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Airbnb in Denver: Can you and your spouse have separate primary residences?

At the last two Short Term Rental Advisory Committee meetings, the city of Denver has addressed an interesting question: Can you and your spouse have separate "primary residences"?

Let's step back for one second. Denver's new Airbnb law, passed in June 2016 and in effect since January 2017, allows short-term rentals (STRs) only in your primary residence. (Learn more about the primary residence rule.) Within STRAC, there appear to be two factions:

  1. A group that wants to better enforce the primary residence rule and;

  2. A group that continues to push for numbers that show the actual efficacy of the primary residence rule.

Let's talk about group #1 first. The ordinance states you can have only one primary residence. If audited by the city excise and licenses department, you would -- per the ordinance -- have to prove primary residence by providing at least two documents from a list, including driver's license, voter registration, etc. What if you and your spouse have different addresses on each of your identifying documents?

At the STRAC meeting two months ago, Nathan Batchelder with Denver's excise and licenses department basically shrugged at that question. If each partner affirms under threat of perjury that they each have a different primary residence, then he seemed to say there's not much the city can do.

HOWEVER! At the latest meeting on Thursday, a subcommittee of STRAC revealed they are looking at other methods of verifying primary residence, such as scraping voter data and comparing it to your spouse's, looking at last-minute changes to voter registration addresses, etc.

Bottom line? If you and your spouse have in some way established separate "primary residences" in order to run an Airbnb full-time, you are likely OK ... for now. In the future, the city may very well develop more sophisticated methods of proving who's living where.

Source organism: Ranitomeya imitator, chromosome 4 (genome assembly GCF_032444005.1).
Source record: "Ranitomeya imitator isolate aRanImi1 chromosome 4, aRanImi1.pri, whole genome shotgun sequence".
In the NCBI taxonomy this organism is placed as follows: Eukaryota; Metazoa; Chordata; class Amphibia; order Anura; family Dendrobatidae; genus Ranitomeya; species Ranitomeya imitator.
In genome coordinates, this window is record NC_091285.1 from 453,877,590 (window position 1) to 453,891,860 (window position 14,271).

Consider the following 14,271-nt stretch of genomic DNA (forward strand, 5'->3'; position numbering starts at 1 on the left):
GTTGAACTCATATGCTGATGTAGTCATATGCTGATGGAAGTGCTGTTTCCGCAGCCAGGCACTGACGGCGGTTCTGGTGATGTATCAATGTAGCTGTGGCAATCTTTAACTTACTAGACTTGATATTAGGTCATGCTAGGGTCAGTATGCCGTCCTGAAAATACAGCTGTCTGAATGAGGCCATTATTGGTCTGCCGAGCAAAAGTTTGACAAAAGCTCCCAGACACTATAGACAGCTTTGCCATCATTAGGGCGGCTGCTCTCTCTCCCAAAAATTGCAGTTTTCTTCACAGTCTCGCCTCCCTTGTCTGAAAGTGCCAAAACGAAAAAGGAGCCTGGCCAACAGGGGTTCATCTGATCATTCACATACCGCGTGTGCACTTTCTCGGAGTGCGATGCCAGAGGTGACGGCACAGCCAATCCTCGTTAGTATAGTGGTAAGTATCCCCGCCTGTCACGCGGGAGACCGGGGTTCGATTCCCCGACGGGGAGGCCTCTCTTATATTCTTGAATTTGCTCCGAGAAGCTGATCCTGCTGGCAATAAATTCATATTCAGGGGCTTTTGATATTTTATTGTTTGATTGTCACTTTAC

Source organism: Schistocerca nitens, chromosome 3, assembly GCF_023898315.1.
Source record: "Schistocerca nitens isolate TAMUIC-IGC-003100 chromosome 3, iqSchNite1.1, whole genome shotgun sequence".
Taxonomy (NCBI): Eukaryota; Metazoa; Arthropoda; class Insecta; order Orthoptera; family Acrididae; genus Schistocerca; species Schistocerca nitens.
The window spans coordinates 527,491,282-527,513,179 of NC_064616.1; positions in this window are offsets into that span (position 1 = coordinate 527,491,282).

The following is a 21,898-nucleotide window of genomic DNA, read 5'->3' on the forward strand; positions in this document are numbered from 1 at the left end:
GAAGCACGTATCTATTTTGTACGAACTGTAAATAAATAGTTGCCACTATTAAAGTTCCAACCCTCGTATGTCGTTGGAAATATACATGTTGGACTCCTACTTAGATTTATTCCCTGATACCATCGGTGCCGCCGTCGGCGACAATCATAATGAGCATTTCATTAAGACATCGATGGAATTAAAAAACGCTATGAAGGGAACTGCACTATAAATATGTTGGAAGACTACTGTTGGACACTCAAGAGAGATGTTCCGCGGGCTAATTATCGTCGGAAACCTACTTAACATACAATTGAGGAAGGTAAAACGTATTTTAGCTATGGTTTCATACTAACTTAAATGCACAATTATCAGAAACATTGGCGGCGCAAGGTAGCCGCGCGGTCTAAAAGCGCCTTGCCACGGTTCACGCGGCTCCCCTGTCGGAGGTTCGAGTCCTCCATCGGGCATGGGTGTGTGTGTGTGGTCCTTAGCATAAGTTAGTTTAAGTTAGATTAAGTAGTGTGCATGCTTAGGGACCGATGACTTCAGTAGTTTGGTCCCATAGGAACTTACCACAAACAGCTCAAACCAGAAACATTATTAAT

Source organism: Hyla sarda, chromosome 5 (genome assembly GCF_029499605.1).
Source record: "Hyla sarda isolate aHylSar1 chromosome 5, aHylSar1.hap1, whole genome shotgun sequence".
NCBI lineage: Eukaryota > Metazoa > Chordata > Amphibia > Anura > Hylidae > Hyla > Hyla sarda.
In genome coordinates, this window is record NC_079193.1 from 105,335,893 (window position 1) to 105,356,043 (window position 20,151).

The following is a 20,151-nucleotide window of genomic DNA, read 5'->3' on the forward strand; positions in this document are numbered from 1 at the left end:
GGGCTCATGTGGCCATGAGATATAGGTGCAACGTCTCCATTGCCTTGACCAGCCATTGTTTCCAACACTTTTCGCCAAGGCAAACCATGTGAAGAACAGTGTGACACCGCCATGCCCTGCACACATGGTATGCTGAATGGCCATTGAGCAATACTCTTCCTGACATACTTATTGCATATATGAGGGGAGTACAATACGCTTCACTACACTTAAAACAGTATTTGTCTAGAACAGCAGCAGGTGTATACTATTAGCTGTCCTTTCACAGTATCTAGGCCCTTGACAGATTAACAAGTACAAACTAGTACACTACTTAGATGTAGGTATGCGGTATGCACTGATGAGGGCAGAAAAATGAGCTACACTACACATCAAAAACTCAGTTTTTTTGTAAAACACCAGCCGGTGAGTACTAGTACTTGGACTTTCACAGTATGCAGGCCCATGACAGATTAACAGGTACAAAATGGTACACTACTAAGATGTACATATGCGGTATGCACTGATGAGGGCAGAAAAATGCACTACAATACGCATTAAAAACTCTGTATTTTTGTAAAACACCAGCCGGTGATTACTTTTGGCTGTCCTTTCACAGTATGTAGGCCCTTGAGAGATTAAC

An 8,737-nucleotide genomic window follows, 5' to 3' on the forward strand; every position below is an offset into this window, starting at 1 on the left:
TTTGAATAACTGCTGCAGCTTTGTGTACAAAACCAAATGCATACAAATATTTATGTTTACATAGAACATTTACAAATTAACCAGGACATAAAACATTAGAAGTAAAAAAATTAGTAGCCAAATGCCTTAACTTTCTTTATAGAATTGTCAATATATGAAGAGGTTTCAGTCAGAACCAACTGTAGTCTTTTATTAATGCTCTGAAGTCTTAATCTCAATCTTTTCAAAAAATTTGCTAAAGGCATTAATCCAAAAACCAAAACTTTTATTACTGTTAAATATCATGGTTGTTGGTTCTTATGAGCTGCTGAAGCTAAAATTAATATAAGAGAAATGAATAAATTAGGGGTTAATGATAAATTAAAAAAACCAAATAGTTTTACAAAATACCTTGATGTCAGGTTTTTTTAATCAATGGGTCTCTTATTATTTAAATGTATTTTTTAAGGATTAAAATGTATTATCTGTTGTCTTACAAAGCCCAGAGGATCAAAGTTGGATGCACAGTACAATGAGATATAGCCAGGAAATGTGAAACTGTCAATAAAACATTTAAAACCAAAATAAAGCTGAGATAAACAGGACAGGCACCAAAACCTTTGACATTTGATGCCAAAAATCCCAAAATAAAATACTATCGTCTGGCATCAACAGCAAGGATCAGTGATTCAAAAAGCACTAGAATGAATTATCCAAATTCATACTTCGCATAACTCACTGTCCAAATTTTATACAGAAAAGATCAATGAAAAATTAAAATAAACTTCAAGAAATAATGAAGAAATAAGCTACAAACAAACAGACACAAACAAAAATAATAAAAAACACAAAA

Now, about group #2. There are a few hosts on the STRAC meeting who continue to legislate the underlying verbiage of the law. Why, they ask, do we have the primary residence rule in the first place? One committee member is looking at affordable housing data, Airbnb data, and issues surrounding neighborhood complaints from other metropolitan areas to see if a primary residence rule is truly a good idea or just one that sounds like a good idea.

Oh, in other news from Thursday's meeting, 45% of STR owners have obtained an STR license. That's pretty damn good compared to other major cities that have passed similar laws. Also interesting to note, was that after the city sent out more than 1,000 notices of violation to Airbnb hosts last month, a whopping 700-something hosts just pulled their listing. That's more than 20% of what the city says are 3,000 STR listings in Denver.

What does that mean for you? Well ... if you can find a legal Airbnb, you might have less competition. If you're looking to move (or are just open to moving), I specialize in finding homes with basement or attic apartments, or a carriage houses out back, all of which you can legally rent full-time under the law and could possibly cover some or all of your mortgage. If interested, contact me today for more information.

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